Portraits of Wildflowers

Perspectives on Nature Photography

Dense possumhaw fruit

with 17 comments


On January 22nd in the little town of Canyon City—in Texas any hamlet can get named a city—this densely fruited possumhaw tree (Ilex decidua) wouldn’t let me keep driving unless I made a portrait of it. I gave in.



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In a comment last week our New Zealand friend Amanda made me aware that groups like the World Health Organization have been using the term malnutrition in a non-traditional way. Here’s that group’s definition: “Malnutrition, in all its forms, includes undernutrition (wasting, stunting, underweight), inadequate vitamins or minerals, overweight, obesity, and resulting diet-related noncommunicable diseases.”

Now, Latin mal- means ‘bad’ or ‘badly,’ so etymology could support the World Health Organization’s definition of malnutrition. However, my guess is that most English speakers, perhaps almost all, believe malnutrition refers exclusively to undernutrition or to the insufficient intake of vitamins and minerals. That’s how I’ve always interpreted the term. To see whether I’ve been out of line, I turned to a bunch of dictionaries. Merriam-Webster defines malnutrition as “faulty nutrition due to inadequate or unbalanced intake of nutrients or their impaired assimilation or utilization.” Here’s the Oxford Learner’s Dictionary: “a poor condition of health caused by a lack of food or a lack of the right type of food.” The American Heritage Dictionary’s definition is “Poor nutrition because of an insufficient or poorly balanced diet or faulty digestion or utilization of foods.” The Collins English Dictionary puts it this way: “If someone is suffering from malnutrition, they are physically weak and extremely thin because they have not eaten enough food.”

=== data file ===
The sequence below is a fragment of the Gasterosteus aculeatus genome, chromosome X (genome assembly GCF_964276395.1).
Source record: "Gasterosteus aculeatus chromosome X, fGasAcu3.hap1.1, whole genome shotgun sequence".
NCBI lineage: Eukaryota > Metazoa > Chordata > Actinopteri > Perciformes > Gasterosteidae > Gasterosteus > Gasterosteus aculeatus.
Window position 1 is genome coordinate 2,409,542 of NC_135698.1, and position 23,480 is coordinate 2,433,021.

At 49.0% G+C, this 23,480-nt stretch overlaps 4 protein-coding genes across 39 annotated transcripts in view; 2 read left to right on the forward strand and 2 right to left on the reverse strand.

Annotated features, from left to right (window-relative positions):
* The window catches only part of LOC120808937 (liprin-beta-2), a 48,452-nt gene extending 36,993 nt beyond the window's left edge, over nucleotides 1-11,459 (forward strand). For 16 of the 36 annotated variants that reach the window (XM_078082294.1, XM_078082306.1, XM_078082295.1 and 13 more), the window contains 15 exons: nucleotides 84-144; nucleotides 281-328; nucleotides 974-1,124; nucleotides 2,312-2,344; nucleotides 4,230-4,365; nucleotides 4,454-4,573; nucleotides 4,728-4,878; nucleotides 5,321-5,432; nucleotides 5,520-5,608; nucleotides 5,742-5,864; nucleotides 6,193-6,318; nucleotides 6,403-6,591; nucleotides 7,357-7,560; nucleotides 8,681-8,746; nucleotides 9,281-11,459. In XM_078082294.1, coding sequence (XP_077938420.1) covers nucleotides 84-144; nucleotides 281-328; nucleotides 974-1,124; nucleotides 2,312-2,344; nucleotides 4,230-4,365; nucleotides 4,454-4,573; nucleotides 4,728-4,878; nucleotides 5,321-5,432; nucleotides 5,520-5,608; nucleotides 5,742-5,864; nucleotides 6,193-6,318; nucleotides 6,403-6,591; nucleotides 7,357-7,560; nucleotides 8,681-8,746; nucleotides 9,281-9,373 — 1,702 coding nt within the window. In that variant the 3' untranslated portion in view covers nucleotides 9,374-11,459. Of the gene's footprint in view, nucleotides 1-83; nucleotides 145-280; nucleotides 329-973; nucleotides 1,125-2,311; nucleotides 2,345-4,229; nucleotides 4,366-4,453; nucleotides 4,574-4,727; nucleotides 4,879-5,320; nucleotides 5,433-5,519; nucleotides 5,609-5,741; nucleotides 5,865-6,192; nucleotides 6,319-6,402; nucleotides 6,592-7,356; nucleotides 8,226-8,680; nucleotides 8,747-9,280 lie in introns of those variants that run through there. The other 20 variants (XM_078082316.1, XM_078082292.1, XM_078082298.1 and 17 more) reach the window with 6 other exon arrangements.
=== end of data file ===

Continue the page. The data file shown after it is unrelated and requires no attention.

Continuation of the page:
The closest that any of the dictionaries I consulted came to including obesity or being overweight was: “[Malnutrition] can be caused by not getting enough to eat, or it can be caused by not eating enough healthy foods.” Even so, there’s no mention of being overweight or obese.

I believe an organization that communicates with the public needs to do so clearly. It should not use a word in a way that many people will interpret differently from what the organization intends by the word. Are the World Health Organization and some other groups including obesity and being overweight in the category of malnutrition to increase the number of people the groups can label “malnourished”? In other words, are the groups defying the traditional definitions of malnutrition and malnourished for ideological purposes or to increase funding? I don’t know. I became aware of this only five days ago and I haven’t done any research on it. What I can say is that the conjecture is at least plausible, given how many recent instances I’ve seen of ideologues trying to redefine words away from their longstanding meanings, much as George Orwell presciently described in his novels 1984 and Animal Farm, and in his essay “Politics and the English Language.”


© 2023 Steven Schwartzman





Written by Steve Schwartzman

February 1, 2023 at 4:30 AM

17 Responses

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  1. Wow, that tree certainly isn’t starved for berries, what a display!

    Robert Parker

    February 1, 2023 at 5:36 AM

  2. Impressive that such a heavy crop of berries has survived so long. (Assuming that they don’t just fruit really late compared to trees and bushes here.) Do the birds eat them?

    Ann Mackay

    February 1, 2023 at 6:01 AM

    • Do they ever! That goes for the possumhaw and also its close relative, the yaupon, which I recently showed a picture of.

      Steve Schwartzman

      February 2, 2023 at 12:59 PM

  3. I’ve never seen a possumhaw so loaded with berries. This certainly was the season for them in central Texas. I did check the location of Canyon City, and I’d be willing to bet any trees there, including this gorgeous possumhaw, look a bit different this morning. However pleasing aesthetically, a coating of ice isn’t to be desired; I hope you’ve still got your power. The good news is that this mess isn’t state-wide, and it will soon be gone.